(CN) — New polling data shows that former Vice President Joe Biden is perceived to have more respect for American troops compared to President Donald Trump, while the former VP continues to hold a commanding national lead against the president with registered and likely voters.
With election day just weeks away, a Monmouth University poll released Thursday shows the state of the race remains largely unchanged over the past few months, with Biden still enjoying a respectable national lead against the incumbent. Thursday’s poll shows Biden with the support of 51% of registered voters nationally compared to 42% support for Trump, a 9-point advantage. The rest say they support a third-party candidate, like the 2% each for Jo Jorgensen of the Libertarian Party and Howie Hawkins of the Green Party, or are undecided.
The Monmouth poll also utilized, for the first time, a likely-voter model that also shows Biden leading Trump nationally by 7 points.
Thursday’s figures are virtually identical to the pre-convention lead Biden held over Trump last month.
Given recent allegations that Trump made disparaging comments about veterans — particularly ones that had been wounded or killed in action — Thursday’s poll shows that voters believe Biden is more respectful of America’s troops than Trump. Around 7 in 10 registered voters say they think Biden respects the troops either a great deal (48%) or to some degree (23%).
For Trump, 41% of voters think he supports the troops a great deal and 14% say he supports them to some degree. But another 30% of voters say they don’t think Trump has any respect for military personnel at all, while just around 12% say the same for Biden.
Patrick Murray, director of the independent Monmouth University Polling Institute, said that while Biden certainly holds on to a notable lead among voter perceptions on respect for the troops, it appears that the recent allegations against Trump in this regard have not really changed the race in any notable way.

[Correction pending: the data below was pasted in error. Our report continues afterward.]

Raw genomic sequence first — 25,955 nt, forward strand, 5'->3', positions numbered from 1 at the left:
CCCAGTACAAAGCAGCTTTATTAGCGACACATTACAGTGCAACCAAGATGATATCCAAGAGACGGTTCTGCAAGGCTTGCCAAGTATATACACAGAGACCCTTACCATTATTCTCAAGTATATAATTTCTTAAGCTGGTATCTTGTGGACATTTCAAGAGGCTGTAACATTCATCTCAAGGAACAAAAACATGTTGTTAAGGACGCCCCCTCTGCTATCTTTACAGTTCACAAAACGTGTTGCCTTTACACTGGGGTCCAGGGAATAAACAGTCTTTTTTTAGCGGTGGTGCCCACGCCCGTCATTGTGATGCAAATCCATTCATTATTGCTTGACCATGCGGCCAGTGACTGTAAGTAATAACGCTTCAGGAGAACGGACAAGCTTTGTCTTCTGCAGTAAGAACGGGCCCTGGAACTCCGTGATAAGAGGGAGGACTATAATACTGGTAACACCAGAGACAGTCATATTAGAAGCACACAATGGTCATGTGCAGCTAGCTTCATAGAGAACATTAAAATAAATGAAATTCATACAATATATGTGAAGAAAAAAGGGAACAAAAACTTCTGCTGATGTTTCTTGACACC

“Biden has an edge on the question of respecting those who serve in our armed forces, but it doesn’t really look like recent allegations of Trump allegedly disparaging them have created any notable change in the campaign’s trajectory,” said Murray with the release of the poll.
Thursday’s poll also explored how voters feel regarding the integrity of this year’s election. While around 60% of voters are at least somewhat confident the election will be fair and accurate, around a quarter of voters are not too confident and 13% say they are not confident at all.
A good portion of voters also believe that so-called “secret voters” and cheating could play a role in November’s election.
Just over half (55%) of voters think that there are secret voters in their community that silently support Trump and his reelection bid but refuse to tell anyone — a voting bloc that, according to Murray, does not exist according to the evidence.
Some voters also feel like both the Biden campaign and the Trump campaign would resort to cheating if that is what it took to claim victory, though voters are more likely to think Trump would cheat than Biden. While 14% of voters think it is only somewhat likely that the Biden or Trump campaigns would cheat this election, 38% say it is very likely that Trump would cheat compared to the 25% that say the same for Biden.
Regardless of who voters think would play dirty in an effort to win, Murray said this level of distrust in our election is not healthy for the nation.
“The president has already started sowing doubt about election integrity. This not only increases skepticism among his own supporters but also raises suspicion among his opponents. So basically, we have voters on both sides who are becoming more inclined to distrust a result they won’t agree with. And that simply can’t be good for the health of the republic,” said Murray.
In a peculiar twist, while skepticism in the integrity of our election is ticking upward, so too is voter enthusiasm. The poll reports that nearly half of voters say they are more enthusiastic for this presidential contest than they were for the one in 2016, a number that has been rising steadily all year. For comparison, four years ago just 21% of voters felt more enthusiastic about the 2016 election than they felt about previous contests while almost half said they felt less enthusiastic.
All told, 57% of Democrats, 51% of Republicans and 42% of independents say they feel more excited than usual about the 2020 election.
It is worth noting that while enthusiasm runs across party lines, there is one group that feels especially optimistic about their chances: Republicans. While 33% of Democrats say they feel good going into the election, nearly 50% of GOP voters say they feel the same — suggesting that they are not too worried about the incumbent’s chances come November.
Thursday’s poll of 758 registered voters contained a 3.6% margin of error.